Travel is a common theme in my life -- probably... Read More

Labor of Love

The small, lilac colored hexagonal box, with Winnie the Pooh... Read More

Parenting Your Teenager: 6 Things to Stop Doing Right Away

1. STOP focusing on what you are going to make... Read More

Would You Hire This Teacher?

Imagine you were the principal of the school that your... Read More

How Effective is the Nutraceutical ATTEND with ADHD?

I really like all natural remedy for Attention Deficit Disorder... Read More

7 Ways Busy Families Can Volunteer

Volunteering together is a fantastic way to spend time as... Read More

End Babysitter Abuse

Not many things are more upsetting than discovering that your... Read More

Effective Troubled Teen Programs

Not all parents subscribe to the notion of "tough love,"... Read More

Are You Addicted to Your Children?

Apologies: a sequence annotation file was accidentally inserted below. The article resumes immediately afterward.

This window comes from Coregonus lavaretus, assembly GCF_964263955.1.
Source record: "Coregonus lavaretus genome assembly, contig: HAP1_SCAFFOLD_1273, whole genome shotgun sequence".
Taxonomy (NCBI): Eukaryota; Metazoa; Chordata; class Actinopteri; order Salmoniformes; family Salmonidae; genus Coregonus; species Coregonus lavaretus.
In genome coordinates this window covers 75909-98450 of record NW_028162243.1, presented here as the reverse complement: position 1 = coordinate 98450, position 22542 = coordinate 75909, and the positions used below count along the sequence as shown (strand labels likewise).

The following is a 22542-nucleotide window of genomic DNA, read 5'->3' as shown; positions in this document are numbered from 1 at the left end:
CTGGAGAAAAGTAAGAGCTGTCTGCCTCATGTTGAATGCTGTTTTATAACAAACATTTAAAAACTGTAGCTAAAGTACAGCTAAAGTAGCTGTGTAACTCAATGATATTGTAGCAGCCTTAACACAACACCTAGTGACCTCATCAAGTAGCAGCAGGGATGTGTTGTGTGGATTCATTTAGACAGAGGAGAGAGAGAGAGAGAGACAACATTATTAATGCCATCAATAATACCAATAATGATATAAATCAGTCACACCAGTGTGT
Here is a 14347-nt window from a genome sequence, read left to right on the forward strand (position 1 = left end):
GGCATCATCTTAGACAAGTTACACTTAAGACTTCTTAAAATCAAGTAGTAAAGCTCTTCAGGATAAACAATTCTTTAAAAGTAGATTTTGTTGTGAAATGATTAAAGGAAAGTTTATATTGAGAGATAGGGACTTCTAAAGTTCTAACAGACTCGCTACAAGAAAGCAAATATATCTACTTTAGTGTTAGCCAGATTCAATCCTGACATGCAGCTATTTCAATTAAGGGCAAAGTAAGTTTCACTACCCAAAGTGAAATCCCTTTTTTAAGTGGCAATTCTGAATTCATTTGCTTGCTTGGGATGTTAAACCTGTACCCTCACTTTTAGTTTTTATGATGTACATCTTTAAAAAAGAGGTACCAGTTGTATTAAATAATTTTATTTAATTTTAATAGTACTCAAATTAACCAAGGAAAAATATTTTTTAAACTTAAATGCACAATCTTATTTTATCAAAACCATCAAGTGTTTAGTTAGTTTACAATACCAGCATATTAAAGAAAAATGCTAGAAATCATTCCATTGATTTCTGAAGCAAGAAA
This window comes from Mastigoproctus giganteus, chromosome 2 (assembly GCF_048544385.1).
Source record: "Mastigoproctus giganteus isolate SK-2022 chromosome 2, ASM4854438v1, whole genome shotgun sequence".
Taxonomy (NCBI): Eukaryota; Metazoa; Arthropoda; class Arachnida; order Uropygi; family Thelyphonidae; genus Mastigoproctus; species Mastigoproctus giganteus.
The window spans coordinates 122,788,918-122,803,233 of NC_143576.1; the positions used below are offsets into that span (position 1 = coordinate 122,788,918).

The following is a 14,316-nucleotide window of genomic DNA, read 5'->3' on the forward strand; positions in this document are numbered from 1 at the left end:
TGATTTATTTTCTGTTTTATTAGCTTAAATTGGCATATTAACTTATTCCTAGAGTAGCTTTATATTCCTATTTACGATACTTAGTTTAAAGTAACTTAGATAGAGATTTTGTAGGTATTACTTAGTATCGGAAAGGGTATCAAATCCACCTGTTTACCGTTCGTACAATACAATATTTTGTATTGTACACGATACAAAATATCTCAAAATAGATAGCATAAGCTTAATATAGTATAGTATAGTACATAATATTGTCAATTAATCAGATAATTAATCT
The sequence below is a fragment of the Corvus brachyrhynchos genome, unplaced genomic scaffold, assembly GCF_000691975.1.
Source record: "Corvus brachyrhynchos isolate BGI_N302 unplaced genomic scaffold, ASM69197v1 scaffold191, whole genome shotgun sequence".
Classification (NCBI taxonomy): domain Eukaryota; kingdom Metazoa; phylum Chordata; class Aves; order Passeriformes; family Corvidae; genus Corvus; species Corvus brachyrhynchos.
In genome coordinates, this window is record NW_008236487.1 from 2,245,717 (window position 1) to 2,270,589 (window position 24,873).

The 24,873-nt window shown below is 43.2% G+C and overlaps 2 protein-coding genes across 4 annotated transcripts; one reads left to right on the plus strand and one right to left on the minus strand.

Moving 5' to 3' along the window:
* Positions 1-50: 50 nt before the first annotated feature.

Is it possible to be using our children addictively?Anything that... Read More

The Homeopathic Nutraceutical Attend as an Alternative to Ritalin

You no longer have to use Ritalin or other stimulants... Read More

Illegal and Legal Drug Usage in the United States

How bad is the illegal drug problem here in the... Read More

Reading, Writing, Rithmetic -- and Recess!

Recess has begun disappearing in states all around the country.... Read More

The Mystery of Picky Eaters

If you were to ask 100 parents why they think... Read More

Grandparents --- Homeschool Your Grandchildren and Feel Younger

Grandparents, what better way to stay close to your grown... Read More

How to Make Kids More Likeable?

Nothing touches the heartstrings of a parent more than the... Read More

When Time Out Dont Work

Joey steps away from his time out chair "I won't... Read More

Parenting Your Teenager: Ask Questions

Many parents seem to be more than a little confused... Read More

Adderall and Its Side-Effects

Adderall is a stimulant medication used in the treatment of... Read More

Got To, Get To ? Change The Way Your Family Thinks

I recently heard a story that has literally changed the... Read More

Eye-Opening Questions for Working Parents to Ask

I remember watching my 18-month-old son eat a big frosted... Read More

street lighting uk street lighting led Pete's produce ..